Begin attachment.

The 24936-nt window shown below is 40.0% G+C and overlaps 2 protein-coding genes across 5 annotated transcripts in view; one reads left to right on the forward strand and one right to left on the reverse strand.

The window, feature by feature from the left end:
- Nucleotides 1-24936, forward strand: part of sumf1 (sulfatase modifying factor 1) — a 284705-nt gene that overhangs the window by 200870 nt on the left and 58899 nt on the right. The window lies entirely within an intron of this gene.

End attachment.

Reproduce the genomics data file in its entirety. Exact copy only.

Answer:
The 24936-nt window shown below is 40.0% G+C and overlaps 2 protein-coding genes across 5 annotated transcripts in view; one reads left to right on the forward strand and one right to left on the reverse strand.

The window, feature by feature from the left end:
- Nucleotides 1-24936, forward strand: part of sumf1 (sulfatase modifying factor 1) — a 284705-nt gene that overhangs the window by 200870 nt on the left and 58899 nt on the right. The window lies entirely within an intron of this gene.